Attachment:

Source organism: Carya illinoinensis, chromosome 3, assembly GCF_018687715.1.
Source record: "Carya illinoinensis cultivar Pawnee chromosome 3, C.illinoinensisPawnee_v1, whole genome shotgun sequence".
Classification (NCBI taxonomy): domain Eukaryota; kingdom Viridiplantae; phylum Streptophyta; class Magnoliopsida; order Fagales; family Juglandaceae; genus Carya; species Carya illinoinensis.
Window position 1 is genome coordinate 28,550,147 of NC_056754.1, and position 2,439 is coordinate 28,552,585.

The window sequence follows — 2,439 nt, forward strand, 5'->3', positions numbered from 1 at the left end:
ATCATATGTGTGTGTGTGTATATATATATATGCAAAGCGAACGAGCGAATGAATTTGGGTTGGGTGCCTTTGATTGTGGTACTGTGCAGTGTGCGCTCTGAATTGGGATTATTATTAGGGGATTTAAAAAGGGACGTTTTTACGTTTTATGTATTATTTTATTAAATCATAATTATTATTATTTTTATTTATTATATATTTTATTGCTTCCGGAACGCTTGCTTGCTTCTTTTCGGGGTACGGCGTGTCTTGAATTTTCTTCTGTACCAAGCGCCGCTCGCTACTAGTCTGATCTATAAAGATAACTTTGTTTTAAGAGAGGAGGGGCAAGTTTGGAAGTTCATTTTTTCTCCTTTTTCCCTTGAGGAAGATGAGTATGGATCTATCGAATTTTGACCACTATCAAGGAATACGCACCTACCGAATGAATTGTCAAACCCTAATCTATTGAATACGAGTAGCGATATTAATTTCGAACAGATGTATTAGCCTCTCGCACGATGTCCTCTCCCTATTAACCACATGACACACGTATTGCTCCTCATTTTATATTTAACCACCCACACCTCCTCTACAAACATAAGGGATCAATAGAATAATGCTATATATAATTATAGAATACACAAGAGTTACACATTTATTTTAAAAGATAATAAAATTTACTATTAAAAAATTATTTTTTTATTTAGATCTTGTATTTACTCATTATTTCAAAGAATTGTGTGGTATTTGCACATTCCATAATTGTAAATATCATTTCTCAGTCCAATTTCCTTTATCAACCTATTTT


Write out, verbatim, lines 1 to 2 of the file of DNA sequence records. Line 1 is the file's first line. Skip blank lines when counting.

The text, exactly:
Source organism: Carya illinoinensis, chromosome 3, assembly GCF_018687715.1.
Source record: "Carya illinoinensis cultivar Pawnee chromosome 3, C.illinoinensisPawnee_v1, whole genome shotgun sequence".